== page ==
IAR Bits and Bytes

Be Free Expands Acclaim

Affiliate marketing technology player Be Free said its new Acclaim program has nearly tripled in size since its inception six months ago.

The program, designed to highlight affiliate-friendly merchant partners, has attracted 44 advertisers, Marlborough, Mass.-based Be Free said.

The program uses a special symbol to identify merchants that provide timely and accurate reporting, communications, support and payments to affiliates.

While not begun in response to any specific issue, Be Free started its Acclaim program amid growing, industry-wide concern over the number of merchants believed to be abusing their affiliates through tardy payment or poor support. (Merchants that behave poorly also pose a threat to networks and technology providers by taxing their servers without paying their bills.)

So far, the effort has been paying off for Be Free, according to executives.

“All of our customers are striving to be ‘Acclaimed’ and new merchants are making program enhancements and meeting the criteria to receive an ‘Acclamation Point’ each month,” said Sam Gerace, founder and chief technology officer at Be Free. “In order to meet the Acclaim criteria, one out of every three customers who paid affiliates quarterly, has now switched to monthly payment cycles. And, the number of commission payments that merchants send out on-time to their affiliates has increased more than 200 percent since the program launch.”

“Be Free’s top priority is to enhance the experience of the millions of affiliate partners who drive billions of impressions through Be Free marketing programs each month,” Gerace added. “The Acclaim Program is one of many new initiatives in our plan that will make it easier for affiliate partners to manage their relationships with Be Free’s merchants. We’re pleased to see such great acceptance and success from this initial step toward partner success.”

CMGI, Engage Face Lawsuit

CMGI and its subsidiary Engage have been sued for alleged breach of fiduciary responsibility. Engage’s directors were also named as defendants.

At issue are four of the six proposals up for votes at Engage’s annual shareholders’ meeting. Among them are Engage’s planned reverse stock split and the issuance of shares to CMGI upon conversion of promissory notes.

The unidentified plaintiffs are seeking a court order block the moves. CMGI, an Internet investor, and Engage, a maker of advertising and marketing software, said the complaint is without merit. Both companies are based in Andover, Mass.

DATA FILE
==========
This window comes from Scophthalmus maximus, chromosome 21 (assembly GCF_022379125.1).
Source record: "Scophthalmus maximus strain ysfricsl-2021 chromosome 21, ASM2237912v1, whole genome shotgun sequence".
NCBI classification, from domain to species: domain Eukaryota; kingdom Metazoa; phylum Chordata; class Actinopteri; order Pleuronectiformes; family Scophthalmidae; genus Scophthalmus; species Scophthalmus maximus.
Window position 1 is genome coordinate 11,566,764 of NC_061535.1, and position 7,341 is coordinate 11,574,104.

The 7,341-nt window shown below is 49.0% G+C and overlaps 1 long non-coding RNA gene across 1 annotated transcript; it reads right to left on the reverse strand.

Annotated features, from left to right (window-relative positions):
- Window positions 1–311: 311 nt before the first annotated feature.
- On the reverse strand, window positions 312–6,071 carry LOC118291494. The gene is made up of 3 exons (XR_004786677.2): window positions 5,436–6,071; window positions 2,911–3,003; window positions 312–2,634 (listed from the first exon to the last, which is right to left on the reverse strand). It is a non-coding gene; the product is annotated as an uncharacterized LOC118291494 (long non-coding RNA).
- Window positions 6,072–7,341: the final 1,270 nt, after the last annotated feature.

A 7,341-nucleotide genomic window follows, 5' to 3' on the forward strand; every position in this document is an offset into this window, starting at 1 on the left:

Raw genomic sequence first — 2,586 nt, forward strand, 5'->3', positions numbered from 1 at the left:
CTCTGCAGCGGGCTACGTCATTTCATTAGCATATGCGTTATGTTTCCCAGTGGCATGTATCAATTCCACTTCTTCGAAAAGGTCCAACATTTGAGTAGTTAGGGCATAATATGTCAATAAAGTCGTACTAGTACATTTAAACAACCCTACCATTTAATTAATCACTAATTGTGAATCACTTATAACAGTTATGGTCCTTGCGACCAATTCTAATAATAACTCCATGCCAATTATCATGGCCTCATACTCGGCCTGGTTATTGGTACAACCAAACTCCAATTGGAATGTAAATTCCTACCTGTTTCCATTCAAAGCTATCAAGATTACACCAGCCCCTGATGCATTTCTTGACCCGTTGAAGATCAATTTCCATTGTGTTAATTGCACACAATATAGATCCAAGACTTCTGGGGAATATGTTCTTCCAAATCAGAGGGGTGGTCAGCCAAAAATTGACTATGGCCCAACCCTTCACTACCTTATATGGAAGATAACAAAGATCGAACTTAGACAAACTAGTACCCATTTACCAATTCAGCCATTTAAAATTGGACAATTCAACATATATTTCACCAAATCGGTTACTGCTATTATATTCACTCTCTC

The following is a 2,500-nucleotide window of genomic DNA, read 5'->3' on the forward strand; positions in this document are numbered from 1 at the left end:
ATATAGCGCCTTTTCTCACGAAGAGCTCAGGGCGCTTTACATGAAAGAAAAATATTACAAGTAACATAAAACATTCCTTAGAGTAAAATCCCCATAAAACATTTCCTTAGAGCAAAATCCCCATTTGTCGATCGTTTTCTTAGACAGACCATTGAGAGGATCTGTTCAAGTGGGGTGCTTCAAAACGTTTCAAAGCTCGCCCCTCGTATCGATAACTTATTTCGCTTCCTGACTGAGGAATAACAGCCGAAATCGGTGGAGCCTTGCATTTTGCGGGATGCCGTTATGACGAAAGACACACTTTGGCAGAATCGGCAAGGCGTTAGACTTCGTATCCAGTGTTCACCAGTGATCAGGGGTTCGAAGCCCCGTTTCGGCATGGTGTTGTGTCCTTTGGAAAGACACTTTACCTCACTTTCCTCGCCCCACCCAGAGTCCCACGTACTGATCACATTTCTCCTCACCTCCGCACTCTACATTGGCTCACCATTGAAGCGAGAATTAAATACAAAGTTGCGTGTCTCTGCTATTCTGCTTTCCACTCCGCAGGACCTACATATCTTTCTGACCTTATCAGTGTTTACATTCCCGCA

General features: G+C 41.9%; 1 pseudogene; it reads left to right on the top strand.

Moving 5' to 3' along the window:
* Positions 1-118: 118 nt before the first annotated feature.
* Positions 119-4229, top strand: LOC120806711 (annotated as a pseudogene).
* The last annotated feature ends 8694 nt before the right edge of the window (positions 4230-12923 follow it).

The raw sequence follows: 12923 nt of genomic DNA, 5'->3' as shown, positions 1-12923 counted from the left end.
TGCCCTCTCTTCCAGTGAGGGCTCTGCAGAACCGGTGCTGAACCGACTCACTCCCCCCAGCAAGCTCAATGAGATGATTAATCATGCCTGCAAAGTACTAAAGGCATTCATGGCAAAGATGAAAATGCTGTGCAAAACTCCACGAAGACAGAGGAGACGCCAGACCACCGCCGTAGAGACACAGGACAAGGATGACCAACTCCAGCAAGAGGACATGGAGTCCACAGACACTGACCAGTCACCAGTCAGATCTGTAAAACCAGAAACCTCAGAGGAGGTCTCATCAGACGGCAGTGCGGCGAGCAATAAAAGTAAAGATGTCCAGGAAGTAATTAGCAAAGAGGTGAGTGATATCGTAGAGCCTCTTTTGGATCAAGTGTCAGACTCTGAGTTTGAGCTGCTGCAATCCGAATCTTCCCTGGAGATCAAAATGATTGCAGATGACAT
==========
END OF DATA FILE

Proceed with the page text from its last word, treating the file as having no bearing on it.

“CMGI has been a consistent supporter of Engage, both operationally and financially, and we will vigorously defend against this case,” CMGI’s CFO and CEO-elect, George McMillan, said in a statement.

McMillan, who has only been with CMGI seven month, has been tapped to succeed David Wetherell as chief of the one-time high-flying company, effective March 31.

Also Friday, the Delaware Court of Chancery denied a request by the plaintiff to schedule a preliminary injunction hearing, and denied a request to allow expedited discovery in the lawsuit prior to Engage’s annual meeting of stockholders.

Engage has rescheduled its annual meeting to March 29, in order to inform stockholders of the suit. Shares of CMGI were down 0.01, or 1 percent, to 1.46. ENGA was off 0.035, or 10 percent, to 0.31.

iTV Player PVI Acquires SciDel

Princeton Video Image has signed an agreement to acquire the assets of SciDel Technologies, an Israeli firm specializing in inserting so-called “virtual ads” into live and taped televised sporting events.

Lawrenceville, N.J.-based PVI — best known as the firm behind Fox Sports’ “first down line” during NFL games — said the acquisition of Tel Aviv-based SciDel would not only boost its product offerings, but also expand its marketing and sales reach to Europe. The smaller firm has broadcast partnerships with the English Premier League, Italian Series A and the Spanish Football league.

“PVI is already extremely well positioned in the sports advertising arena, and with the integration of SciDel’s world-class technology solutions and research staff in Israel, we will develop a virtual advertising powerhouse,” said Roberto Sonabend, PVI’s co-CEO. “The integration of SciDel is another way we will provide exceptional service to the advertising and broadcasting industries,” added David Sitt, PVI’s co-CEO.

In August, PVI signed an interactive television deal with Venice, Calif.-based iTV player Spiderdance. That deal saw PVI jointly marketing its products alongside those of Spiderdance, which allows Internet users to interact with TV broadcasts using an Internet-connected PC.

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